The newsletter to fuel — and thrill — your mind. Read for deep dives into the unmissable ideas and topics shaping our world.
Oct 05, 2022
Aarifa Bhinderwala’s Instagram account is filled with images of her hanging, spinning, sitting upside down, doing 180-degree splits and sliding down the pole with faultless grace. Pole dancing — as a concept — isn’t alien to India, home to an ancient sport called Mallakhamb, in which gymnasts performed aerial yoga with a vertical wooden pole or rope. More recently, however, pole dancing in India has been associated with smoky bars and women in G-strings. Now, that’s changing.
–with reporting by Kalpana Sunder from Chennai, India
Once the calendar flips to October, the ghouls come out to play, PSLs make a comeback – and just like that the weather shifts to a crisp breeze having you say “sneakers please!”
If you’re searching for cute, crazy-comfy kicks to show off this autumn season, then surfer-loved brand, Cariuma, has got you covered. Crafted from consciously-sourced materials, and featuring a memory foam insole, perfectly weighted rubber sole, and a classic cap-toe design, the OCA Low Canvas and Suede options will provide you with a crazy-comfy, stylish look all season long.
Grab yourself a pair with our exclusive code, OZYOCT, which scores you 15% off on any sneaker you choose.
With gyms closed in India during the pandemic, people looked to new forms of exercise at home. Many also looked for a new routine as life grew monotonous. Some Indians who had picked up pole dancing abroad tried to continue it by learning through online classes and posting videos of themselves that soon started attracting the interest of fitness enthusiasts nationwide.
Bhinderwala, 33, is India’s pioneering pole dancer. She took to the sport in 2016 when she was visiting her sister in Perth, Australia, and signed up for a course in pole dancing. She continued after returning home and eventually started teaching in Mumbai. Bhinderwala has been profiled in the Netflix series “The Creative Indians.” She has taught thousands of students and runs her own studio in Mumbai called Pole Burnt.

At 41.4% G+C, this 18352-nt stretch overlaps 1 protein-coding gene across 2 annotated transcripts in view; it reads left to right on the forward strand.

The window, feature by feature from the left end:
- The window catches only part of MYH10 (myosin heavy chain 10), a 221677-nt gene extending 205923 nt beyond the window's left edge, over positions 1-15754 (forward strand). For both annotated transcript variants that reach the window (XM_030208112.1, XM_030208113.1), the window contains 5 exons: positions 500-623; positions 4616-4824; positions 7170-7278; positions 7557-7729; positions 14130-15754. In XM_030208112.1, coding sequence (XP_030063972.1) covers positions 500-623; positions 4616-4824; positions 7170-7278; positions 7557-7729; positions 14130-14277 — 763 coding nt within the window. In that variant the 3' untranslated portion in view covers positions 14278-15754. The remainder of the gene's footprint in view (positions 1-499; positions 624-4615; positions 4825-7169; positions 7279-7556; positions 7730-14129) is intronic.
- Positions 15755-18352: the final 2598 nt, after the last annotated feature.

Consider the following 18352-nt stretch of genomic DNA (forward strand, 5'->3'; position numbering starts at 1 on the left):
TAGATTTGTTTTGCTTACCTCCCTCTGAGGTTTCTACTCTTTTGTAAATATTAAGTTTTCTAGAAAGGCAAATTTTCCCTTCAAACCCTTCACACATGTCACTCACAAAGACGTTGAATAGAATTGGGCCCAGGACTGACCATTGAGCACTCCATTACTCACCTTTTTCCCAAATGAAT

“I did not have any formal background or training in dance or sports, and it was pole dancing which introduced me to movement,” she told OZY. The best part about pole dancing, she says, is its versatility. Each person can treat it as it suits them — as a workout, a sport or as dance. “It builds body confidence and makes you understand that it’s not just about body shape but what your body is capable of,” she said.
Anusha Swamy, 31, a choreographer based in Chennai, a southern Indian city better known for its traditional forms of dance and music, started classical dancing when she was six. As a film choreographer, she has since been exposed to other styles. It was on a holiday to Australia that she, too, signed up for a pole dancing workshop to see “what she could or could not do with her body,” she told OZY.
Swamy loved it and, on returning to India, installed a pole at home. (Available in various heights and weighing around 44 pounds, poles are designed for easy home installation.) She began practicing — just as the pandemic was starting.
“Since I was anyway stuck at home, I improved my skills slowly and found that it gave me confidence and better control of my body and mind,” she said.
Did you know that 82% of Americans read online reviews before buying something new?! If you’re thinking ‘duh…same,’ meet Cariuma’s best-selling and incredibly stylish Canvas and Suede sneakers.
With over a dozen various color options, these are the perfect kicks to transition into the cooler months (and are some of OZY’s faves). Plus, they’ve been featured on fan-favorite websites like People, InStyle, Good Morning America, GQ, and more, and they’re going to go fast…again.
Now, we can’t promise they’ll be there when you’re ready to check them out, so hurry on over and use your personal, exclusive code, OZYOCT to snag you 15% off at checkout.
For many people in India’s patriarchal society, pole dancing is associated with sleazy bars. And because bare skin is necessary for generating enough friction to grip the pole, the sport can attract attention to athletes’ bodies, rather than to their skills.